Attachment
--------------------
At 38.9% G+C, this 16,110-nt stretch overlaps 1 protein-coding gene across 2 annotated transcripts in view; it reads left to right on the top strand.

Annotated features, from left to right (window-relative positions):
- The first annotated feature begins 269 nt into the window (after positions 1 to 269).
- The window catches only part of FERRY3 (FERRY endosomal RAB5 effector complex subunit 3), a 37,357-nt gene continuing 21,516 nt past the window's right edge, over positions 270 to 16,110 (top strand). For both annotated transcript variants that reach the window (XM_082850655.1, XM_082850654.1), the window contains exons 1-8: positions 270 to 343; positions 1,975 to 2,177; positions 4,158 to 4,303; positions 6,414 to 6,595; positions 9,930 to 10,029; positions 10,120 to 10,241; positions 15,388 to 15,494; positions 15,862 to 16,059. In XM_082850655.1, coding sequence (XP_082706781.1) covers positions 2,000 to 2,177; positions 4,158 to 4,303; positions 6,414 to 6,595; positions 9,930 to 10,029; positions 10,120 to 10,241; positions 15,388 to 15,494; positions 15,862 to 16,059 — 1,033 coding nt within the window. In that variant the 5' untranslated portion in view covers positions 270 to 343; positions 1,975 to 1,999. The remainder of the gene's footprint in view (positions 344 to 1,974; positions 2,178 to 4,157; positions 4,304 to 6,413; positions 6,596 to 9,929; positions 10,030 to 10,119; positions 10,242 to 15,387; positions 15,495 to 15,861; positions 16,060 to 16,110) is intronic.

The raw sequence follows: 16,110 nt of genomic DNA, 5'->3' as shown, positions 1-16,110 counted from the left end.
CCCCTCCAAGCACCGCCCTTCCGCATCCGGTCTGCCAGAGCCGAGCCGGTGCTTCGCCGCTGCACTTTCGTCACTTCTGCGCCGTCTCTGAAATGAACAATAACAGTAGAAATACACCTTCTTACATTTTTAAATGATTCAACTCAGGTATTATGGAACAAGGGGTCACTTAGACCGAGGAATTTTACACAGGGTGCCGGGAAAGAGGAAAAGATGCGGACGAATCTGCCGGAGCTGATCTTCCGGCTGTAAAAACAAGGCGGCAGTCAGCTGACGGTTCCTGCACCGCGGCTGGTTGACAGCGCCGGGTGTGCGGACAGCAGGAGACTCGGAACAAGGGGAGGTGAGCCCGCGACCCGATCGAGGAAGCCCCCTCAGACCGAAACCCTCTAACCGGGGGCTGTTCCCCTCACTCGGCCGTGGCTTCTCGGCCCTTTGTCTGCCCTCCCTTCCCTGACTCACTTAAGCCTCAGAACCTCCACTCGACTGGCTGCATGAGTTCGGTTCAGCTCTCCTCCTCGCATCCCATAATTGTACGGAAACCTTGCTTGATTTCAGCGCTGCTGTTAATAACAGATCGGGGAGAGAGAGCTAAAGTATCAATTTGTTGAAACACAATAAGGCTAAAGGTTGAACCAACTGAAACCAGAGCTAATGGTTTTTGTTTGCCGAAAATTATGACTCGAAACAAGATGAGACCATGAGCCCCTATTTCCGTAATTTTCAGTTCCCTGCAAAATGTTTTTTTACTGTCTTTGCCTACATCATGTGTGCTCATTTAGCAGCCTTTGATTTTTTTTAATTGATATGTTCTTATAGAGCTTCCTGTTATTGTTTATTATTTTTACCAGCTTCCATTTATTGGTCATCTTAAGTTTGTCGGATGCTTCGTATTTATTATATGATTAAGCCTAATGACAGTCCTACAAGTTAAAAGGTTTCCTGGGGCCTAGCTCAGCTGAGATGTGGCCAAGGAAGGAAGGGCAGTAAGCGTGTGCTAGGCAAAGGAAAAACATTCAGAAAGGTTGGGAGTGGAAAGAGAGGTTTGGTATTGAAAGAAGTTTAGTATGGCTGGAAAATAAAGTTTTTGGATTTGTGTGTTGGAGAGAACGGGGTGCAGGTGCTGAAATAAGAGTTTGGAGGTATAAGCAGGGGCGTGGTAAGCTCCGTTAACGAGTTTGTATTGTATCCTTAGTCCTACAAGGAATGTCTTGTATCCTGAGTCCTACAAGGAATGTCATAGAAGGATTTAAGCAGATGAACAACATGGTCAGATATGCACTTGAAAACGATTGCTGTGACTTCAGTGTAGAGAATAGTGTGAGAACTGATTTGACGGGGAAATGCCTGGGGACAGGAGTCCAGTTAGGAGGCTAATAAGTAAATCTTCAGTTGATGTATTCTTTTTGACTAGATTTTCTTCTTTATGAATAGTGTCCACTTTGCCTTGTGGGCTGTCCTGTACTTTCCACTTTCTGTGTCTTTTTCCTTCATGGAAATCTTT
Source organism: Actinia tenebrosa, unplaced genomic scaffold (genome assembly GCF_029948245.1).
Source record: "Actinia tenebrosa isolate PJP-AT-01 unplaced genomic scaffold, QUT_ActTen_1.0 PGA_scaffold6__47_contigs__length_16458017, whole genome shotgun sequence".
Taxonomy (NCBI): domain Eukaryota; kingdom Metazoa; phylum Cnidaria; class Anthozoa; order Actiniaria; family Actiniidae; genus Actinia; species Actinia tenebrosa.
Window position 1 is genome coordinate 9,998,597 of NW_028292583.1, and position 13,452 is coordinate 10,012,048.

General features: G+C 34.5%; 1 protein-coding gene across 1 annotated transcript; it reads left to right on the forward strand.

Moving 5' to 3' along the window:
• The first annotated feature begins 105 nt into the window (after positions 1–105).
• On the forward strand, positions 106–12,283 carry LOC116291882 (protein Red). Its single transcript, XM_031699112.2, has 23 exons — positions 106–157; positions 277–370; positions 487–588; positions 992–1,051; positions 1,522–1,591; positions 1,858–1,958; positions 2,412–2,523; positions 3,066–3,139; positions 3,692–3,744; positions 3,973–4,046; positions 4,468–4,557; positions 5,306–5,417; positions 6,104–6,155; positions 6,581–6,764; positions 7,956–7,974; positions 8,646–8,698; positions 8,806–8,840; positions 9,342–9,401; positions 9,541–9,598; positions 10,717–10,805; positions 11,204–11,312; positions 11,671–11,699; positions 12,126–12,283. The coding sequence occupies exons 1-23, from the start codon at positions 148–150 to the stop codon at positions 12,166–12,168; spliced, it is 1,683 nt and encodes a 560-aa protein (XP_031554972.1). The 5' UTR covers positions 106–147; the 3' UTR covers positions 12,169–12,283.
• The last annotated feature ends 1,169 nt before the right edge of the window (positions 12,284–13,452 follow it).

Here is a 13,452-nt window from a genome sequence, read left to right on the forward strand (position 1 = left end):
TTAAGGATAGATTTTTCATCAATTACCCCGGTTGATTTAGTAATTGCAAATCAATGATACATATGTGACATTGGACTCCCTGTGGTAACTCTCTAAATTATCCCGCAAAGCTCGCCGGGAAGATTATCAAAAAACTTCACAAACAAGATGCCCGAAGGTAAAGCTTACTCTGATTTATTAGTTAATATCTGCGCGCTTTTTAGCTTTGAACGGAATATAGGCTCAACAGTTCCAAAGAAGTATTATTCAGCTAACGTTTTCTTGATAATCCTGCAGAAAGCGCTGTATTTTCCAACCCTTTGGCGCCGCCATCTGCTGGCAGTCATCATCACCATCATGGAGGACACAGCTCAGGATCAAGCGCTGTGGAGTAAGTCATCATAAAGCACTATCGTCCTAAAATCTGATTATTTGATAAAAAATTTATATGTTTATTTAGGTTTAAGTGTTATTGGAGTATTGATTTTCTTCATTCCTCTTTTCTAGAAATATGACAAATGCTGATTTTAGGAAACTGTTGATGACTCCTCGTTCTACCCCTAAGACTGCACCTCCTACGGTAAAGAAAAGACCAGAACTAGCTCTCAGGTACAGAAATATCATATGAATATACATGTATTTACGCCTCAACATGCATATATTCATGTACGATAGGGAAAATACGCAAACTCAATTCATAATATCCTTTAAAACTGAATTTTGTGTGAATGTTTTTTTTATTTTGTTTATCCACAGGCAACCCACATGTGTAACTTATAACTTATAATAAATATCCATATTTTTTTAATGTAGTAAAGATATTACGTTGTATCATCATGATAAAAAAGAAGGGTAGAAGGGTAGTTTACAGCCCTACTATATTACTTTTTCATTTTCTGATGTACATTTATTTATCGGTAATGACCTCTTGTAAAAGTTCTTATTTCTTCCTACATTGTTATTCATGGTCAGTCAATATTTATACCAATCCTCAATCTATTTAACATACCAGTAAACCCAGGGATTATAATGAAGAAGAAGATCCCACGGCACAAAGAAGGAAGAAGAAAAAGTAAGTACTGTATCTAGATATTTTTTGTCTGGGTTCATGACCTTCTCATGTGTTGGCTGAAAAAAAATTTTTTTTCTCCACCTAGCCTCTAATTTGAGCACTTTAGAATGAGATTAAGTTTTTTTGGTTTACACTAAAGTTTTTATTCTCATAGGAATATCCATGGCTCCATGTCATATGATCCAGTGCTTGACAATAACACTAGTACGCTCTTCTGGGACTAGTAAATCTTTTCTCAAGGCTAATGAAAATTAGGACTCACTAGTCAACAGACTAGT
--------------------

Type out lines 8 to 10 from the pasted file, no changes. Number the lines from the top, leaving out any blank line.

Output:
Source record: "Actinia tenebrosa isolate PJP-AT-01 unplaced genomic scaffold, QUT_ActTen_1.0 PGA_scaffold6__47_contigs__length_16458017, whole genome shotgun sequence".
Taxonomy (NCBI): domain Eukaryota; kingdom Metazoa; phylum Cnidaria; class Anthozoa; order Actiniaria; family Actiniidae; genus Actinia; species Actinia tenebrosa.
Window position 1 is genome coordinate 9,998,597 of NW_028292583.1, and position 13,452 is coordinate 10,012,048.